Friday, June 22, 2012

Episode 50: I want to hear your voices!

Right click here to download the mp3.

Art by Angela Treat Lyon
There is solid evidence for the fact that when women speak more than 30 percent of the time, men perceive them as dominating the conversation; well, similarly, if, say, two women in a row get one of the big annual literary awards, masculine voices start talking about feminist cabals, political correctness, and the decline of fairness in judging. The 30 percent rule is really powerful. If more than one woman out of four or five won the Pulitzer, the PEN/Faulkner, the Booker—if more than one woman in ten were to win the Nobel literature prize—the ensuing masculine furore would devalue and might destroy the prize. Apparently, literary guys can only compete with each other. Put on a genuine equal competitive footing with women, they get hysterical. They just have to have their voices heard 70 percent of the time.      —Ursula Le Guin The Wave in the Mind (Off the Page: Loud Cows; pages 119-120).

Cost: I'm assuming you've got a computer with internet connection, so the only other costs to start up your podcast are a headset with microphone (about $30) and the Pamela software (also about $30), if you want to record multiple voice conversations. Depending on how much your headset costs, you'll spend $55-$70 total to start your podcast. Everything else is FREE.

Record & Edit:
  • Audacity: In addition to recording, you can also cut sections out, amplify sound, have multiple tracks that fade in and out of each other, remove noise, etc.
  • Skype: Allows you to interview long-distance for free, as long as you both have a Skype account. You can have regular two-person conversations or whole groups.
  • Pamela ($32.41): Allows you to easily record panels from Skype. They have a free version, but it only allows you to record for 15 minutes at a time. I recommend the Professional version, which also gives you a free trial so you can see if you like it.
  • Levelator: Equalizes the "loudness" of each voice in a conversation. Great for interviews and panel discussions.  
Royalty Free Music:
  • Kevin MacLeod: He puts his music in genre groups and allows for free use and modification as long as you attribute.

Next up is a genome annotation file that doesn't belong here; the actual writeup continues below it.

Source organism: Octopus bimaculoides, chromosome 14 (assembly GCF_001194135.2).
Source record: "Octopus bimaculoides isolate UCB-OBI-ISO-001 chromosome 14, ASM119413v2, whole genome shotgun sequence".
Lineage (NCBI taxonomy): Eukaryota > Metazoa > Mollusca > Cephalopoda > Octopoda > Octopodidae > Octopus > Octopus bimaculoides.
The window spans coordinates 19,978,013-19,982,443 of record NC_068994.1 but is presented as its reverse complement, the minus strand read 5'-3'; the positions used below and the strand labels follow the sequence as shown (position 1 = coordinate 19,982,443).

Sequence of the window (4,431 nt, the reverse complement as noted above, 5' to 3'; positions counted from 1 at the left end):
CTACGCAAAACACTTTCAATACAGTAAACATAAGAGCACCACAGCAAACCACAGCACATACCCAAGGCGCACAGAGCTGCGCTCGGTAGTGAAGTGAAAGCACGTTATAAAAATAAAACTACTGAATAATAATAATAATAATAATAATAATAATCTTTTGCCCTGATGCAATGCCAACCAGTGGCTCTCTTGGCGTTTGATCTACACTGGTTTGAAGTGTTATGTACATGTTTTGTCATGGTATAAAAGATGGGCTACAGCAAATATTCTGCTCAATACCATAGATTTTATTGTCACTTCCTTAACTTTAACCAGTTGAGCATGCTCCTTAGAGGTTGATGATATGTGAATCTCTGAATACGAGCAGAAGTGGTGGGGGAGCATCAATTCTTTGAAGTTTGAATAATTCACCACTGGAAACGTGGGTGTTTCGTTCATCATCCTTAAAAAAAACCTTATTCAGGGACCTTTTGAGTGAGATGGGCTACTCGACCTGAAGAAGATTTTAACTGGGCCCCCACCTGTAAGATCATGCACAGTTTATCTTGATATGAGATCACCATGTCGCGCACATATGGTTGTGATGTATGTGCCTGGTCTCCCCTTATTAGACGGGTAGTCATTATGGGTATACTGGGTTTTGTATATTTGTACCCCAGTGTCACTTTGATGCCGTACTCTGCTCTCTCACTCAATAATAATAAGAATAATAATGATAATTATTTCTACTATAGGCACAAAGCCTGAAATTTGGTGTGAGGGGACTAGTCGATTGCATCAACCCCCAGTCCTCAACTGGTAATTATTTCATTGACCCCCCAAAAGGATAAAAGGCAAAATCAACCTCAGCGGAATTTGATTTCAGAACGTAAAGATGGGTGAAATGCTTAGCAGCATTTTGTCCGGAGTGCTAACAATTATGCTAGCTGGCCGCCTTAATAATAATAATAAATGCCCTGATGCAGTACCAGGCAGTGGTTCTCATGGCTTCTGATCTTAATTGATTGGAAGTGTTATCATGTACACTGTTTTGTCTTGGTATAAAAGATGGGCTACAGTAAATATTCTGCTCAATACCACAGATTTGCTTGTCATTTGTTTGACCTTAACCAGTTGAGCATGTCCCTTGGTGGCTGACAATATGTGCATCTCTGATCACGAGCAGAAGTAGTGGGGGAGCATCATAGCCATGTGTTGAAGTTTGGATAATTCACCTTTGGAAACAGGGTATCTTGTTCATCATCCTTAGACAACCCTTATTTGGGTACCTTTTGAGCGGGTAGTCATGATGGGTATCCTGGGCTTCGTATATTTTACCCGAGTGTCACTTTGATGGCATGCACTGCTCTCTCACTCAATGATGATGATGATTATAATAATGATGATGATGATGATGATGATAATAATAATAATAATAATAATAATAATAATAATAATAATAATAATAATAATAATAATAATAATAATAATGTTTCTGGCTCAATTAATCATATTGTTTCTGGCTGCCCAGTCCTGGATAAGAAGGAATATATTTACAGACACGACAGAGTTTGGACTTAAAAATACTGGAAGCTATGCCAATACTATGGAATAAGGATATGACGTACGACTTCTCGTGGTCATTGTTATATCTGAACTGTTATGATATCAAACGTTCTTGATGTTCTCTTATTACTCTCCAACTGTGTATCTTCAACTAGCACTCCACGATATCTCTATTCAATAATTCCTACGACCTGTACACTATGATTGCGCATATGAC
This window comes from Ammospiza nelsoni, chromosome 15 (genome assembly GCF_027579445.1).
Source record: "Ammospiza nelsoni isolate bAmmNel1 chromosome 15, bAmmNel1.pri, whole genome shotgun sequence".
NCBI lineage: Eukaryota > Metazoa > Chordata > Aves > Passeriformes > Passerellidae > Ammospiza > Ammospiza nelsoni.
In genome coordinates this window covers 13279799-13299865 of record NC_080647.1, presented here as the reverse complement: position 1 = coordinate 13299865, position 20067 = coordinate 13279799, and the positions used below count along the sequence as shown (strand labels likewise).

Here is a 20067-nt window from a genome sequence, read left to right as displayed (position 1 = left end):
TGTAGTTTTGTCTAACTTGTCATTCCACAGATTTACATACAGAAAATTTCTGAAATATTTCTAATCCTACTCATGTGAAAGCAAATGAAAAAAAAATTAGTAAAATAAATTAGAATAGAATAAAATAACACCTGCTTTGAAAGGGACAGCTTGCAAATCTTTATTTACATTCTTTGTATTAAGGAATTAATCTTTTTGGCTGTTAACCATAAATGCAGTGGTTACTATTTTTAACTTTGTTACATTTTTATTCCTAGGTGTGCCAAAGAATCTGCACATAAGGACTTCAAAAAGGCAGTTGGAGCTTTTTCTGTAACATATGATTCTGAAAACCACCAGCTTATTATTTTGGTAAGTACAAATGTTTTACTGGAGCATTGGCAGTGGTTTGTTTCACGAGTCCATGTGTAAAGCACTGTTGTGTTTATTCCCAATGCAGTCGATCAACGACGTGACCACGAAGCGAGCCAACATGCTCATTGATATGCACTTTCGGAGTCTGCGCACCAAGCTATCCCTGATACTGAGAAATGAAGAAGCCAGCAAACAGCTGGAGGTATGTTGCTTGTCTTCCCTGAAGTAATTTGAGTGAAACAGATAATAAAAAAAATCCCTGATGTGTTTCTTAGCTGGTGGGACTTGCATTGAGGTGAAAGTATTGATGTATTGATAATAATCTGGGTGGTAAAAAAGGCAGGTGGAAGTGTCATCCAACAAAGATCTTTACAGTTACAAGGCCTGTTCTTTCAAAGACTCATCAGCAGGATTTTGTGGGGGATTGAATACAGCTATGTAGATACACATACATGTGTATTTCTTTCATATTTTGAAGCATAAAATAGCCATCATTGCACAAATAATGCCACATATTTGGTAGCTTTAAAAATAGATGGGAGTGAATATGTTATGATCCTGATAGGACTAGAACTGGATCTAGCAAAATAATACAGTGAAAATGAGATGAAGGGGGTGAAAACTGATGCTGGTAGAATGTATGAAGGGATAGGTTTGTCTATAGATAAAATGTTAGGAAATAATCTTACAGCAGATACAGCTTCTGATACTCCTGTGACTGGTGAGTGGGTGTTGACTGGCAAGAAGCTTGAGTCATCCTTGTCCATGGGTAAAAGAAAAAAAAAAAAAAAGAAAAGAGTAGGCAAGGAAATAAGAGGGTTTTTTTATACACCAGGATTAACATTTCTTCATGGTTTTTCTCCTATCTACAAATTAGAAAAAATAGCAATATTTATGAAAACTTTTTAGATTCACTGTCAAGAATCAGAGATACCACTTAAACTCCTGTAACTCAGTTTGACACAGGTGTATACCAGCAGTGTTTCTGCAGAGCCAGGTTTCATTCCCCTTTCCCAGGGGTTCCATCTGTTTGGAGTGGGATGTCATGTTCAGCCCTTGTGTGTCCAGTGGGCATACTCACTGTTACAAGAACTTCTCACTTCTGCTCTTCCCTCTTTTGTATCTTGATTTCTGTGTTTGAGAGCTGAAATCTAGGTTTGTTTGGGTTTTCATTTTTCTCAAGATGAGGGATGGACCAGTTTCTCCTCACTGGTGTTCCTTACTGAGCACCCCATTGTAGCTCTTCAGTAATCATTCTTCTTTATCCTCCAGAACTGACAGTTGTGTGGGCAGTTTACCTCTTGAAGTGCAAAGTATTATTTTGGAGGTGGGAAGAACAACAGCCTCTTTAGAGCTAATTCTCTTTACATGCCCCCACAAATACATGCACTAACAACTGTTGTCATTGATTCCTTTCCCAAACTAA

File Share:
  • Dropbox: Lets you collect and share files. 
Audio Host:
  • Free public hosting with easy user interface; also increases how you can be found online. There are listeners who found this podcast through


  1. Thanks for the tutorial. I'd imagined creating a podcast from the stories of many spiritual women of various religions and how they navigate their challenges but I know these kinds of things can become a non-paying full-time job and I just don't have the time. Thanks for putting this together. I'd found it really interesting.

    Perhaps there is some feasible way to be able to get the stories out there without too much burden falling on a single woman? I suspect that the reason there are far more male than female blogs out there is because the men just have more time and resources available. (I could be wrong) So women need to find a way to do it that works with their strengths and limitations. Any ideas? Perhaps one with shared responsibility to keep the burden light, yet somehow unified in vision (quality, design, spirit, etc.)?

    1. Iris, for me it was a non-paying full-time job type thing. And while I had the ability to do it, I pressed forward. But then came the time to move on, as my energies are needed elsewhere.

      I think you're right that having the podcast fall basically on one woman makes it hard. You might want to contact John and Zilpha Larsen who do Mormon Expression. They are both very nice and gave me lots of tips when I was getting started. They have a system with a schedule and who is supposed to post when ... that type of thing. They might be able to give you some good ideas on ways to set things up.

      If you're interested in doing a podcast with friends who live nearby, you might be able to keep a sort of shared vision more easily. I live far from my panelists, and I know that made things more complicated sometimes. Even if there had been a few of us living close by so we could have had lunch together to talk things over ... it would have been a different balance entirely.

      Thank you for appreciating the tutorial. Planning it out and putting it together along with the text tutorial ( took a lot of time. So I'm glad that it worked! I really hoped it would come off making sense. :-)

      Anyway, if you've got more questions, I'll do my best to answer them. I would really love to see more podcasts by women.

  2. Sybil, we just want you to know that while our podcast has nothing to do with Mormonism, we wouldn't exist if one of our panelists, Braeden, hadn't been a weekly listener to Daughters of Mormonism. Your tutorial helped us get all set up and we've been incredibly grateful for it.

    So just know that you're helping people even further outside the sphere of what you'd think this podcast would.

  3. This is fantastic! I'm excited to hear that you started a podcast on comics and that my tutorial helped you get going. Thank you so much for letting me know. Best of luck!

  4. Sybil, I still think of you and your work here often. There is a restaurant near my apartment called "Sybille's" and it makes me wonder how you are. I wonder what place you're at in your life and if you'll be wearing pants to church tomorrow. Some day I will write about my journey and I'll let you know. (I've emailed this as well, but I'm not sure if you still check that address.)

  5. Thank you, Michelle. I hope the pants at church day went well. Take care.

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